My edition of Concert (Konzert in German)
has for its front cover, naturally, one of Franz Marc's
wondrous postcard paintings which the artist sent to
Lasker-Schuler almost monthly over the years 1912-14.
Marc would perish in WW I at Verdun as a soldier in 1916,
one year after another of the author's associates,
the poet Georg Trakl, took his life after the horrendous
battle of Grodek. Misery traveled with Else Lasker-Schuler
whether the death of her beloved mother and brother Paul, and even her
only child, also Paul, from an ill-fated marriage, and still in
Concert we receive a dulcet style of stories, essays, dream-state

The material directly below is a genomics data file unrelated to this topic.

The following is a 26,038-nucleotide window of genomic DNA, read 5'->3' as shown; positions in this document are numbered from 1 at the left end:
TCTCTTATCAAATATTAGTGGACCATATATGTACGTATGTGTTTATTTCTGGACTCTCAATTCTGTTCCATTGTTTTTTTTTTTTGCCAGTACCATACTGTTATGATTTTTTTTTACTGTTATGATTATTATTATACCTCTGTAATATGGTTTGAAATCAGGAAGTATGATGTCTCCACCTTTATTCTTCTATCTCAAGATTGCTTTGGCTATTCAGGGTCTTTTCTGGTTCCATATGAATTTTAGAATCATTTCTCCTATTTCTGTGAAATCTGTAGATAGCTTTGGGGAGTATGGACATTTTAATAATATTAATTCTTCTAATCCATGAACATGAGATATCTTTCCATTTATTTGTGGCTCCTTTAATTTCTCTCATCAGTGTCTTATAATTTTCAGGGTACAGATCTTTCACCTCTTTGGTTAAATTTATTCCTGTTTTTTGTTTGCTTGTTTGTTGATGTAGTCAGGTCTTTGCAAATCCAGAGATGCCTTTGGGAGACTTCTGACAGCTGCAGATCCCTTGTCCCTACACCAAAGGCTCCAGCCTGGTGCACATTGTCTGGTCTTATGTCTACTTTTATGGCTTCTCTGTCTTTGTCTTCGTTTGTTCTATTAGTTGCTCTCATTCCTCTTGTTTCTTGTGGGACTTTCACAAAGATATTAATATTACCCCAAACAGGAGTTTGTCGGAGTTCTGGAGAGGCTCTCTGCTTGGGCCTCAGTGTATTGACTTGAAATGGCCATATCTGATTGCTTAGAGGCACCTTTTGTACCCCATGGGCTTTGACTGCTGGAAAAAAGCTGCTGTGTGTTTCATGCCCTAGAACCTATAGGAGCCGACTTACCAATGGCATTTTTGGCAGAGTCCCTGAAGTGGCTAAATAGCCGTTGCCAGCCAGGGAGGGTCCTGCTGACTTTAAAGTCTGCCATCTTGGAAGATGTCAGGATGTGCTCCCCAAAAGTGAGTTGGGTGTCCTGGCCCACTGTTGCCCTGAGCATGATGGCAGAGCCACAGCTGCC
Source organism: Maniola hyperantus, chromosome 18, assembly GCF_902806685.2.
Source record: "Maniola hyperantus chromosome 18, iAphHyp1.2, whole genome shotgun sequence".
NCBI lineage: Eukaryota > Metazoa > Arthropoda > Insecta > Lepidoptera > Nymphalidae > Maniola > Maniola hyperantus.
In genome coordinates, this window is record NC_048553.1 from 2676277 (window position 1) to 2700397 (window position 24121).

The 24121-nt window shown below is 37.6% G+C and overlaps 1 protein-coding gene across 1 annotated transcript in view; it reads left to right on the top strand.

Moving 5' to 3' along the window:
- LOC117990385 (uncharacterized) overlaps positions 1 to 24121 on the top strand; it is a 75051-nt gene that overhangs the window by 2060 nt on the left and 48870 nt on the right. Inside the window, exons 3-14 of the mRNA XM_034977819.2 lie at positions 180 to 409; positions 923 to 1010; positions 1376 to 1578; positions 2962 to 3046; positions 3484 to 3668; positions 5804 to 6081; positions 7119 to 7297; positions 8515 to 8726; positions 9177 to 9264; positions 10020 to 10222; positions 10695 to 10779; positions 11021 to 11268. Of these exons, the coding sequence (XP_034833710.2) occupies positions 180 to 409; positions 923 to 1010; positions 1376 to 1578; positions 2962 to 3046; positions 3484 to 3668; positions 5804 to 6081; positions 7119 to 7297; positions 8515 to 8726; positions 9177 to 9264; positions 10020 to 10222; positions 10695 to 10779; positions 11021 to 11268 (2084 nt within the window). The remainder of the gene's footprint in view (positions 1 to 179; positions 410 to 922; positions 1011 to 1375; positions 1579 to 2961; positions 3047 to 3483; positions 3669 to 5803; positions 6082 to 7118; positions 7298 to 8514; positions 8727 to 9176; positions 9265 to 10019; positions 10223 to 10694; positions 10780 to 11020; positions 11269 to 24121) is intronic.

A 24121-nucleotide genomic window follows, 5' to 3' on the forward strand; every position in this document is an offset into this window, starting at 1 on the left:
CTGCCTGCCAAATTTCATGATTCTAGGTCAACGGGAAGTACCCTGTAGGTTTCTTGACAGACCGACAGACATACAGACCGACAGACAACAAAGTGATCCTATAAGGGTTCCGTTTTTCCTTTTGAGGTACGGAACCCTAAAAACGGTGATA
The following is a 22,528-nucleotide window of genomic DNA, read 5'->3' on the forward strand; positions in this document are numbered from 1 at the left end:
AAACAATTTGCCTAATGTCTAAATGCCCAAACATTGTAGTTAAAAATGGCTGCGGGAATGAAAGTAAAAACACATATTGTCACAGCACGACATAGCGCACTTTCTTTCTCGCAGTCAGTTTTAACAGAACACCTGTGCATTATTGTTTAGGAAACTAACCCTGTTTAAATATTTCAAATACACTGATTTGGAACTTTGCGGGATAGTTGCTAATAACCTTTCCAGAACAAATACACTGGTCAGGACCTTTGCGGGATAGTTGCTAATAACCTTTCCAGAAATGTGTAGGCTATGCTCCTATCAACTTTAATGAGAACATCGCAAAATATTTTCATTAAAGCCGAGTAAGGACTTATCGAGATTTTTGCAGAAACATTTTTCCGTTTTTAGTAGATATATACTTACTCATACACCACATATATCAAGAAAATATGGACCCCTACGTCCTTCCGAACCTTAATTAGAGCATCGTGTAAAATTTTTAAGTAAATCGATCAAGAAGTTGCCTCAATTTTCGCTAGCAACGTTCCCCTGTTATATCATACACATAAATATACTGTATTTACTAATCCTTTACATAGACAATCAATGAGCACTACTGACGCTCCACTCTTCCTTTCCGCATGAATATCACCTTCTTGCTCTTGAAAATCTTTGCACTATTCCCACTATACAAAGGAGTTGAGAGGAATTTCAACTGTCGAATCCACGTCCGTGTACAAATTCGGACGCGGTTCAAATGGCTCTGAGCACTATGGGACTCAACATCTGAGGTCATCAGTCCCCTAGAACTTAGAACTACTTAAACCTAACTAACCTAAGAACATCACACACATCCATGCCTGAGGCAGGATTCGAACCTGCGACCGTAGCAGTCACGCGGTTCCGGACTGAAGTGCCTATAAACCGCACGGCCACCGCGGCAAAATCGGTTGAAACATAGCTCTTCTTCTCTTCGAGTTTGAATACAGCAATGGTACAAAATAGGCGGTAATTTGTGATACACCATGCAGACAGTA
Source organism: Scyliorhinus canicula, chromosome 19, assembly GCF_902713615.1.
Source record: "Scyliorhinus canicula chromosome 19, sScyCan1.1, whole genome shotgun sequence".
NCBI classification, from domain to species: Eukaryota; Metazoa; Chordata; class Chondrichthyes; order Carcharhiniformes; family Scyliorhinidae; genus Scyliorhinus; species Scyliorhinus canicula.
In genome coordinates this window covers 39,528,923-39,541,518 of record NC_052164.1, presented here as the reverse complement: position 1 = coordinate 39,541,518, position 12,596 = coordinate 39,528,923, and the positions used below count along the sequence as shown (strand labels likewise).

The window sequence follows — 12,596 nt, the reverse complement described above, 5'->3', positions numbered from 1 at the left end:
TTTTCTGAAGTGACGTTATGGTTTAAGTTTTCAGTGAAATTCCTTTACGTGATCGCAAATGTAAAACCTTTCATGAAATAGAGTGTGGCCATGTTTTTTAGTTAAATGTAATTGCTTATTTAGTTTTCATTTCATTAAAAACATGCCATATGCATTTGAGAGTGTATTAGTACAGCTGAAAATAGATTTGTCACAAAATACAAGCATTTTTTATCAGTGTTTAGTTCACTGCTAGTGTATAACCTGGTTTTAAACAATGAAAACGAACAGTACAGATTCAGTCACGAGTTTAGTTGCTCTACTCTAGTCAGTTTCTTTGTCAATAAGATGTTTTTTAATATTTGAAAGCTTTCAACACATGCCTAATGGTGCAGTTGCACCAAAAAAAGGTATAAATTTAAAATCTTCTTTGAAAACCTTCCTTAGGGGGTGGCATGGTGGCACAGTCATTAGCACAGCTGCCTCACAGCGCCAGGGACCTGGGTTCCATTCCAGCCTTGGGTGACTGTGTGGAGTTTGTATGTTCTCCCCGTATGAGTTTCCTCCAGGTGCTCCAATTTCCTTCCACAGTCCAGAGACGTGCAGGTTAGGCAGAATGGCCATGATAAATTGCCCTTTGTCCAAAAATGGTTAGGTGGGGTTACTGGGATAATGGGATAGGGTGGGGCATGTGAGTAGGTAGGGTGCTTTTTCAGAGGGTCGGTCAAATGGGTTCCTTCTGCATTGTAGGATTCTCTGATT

vignettes. It was one of the last books published by a Jew before
the rise of the Third Reich. Lasker-Schuler was out of Germany before
Hitler clearly showed his face, and wandering, wandering, eventually settling
elderly and unevenly in Palestine, struggling with the language and never
quite coming to terms with where she was and the Palestine of her dreams.
She would die of heart failure in 1945 after publishing her last book of
poems, My Blue Piano (Mein Blaues Klavier). In 1952
Gottfried Benn declared Lasker-Schuler "the greatest
poetess Germany ever had."
Poetry sails through her prose.
[ BA ]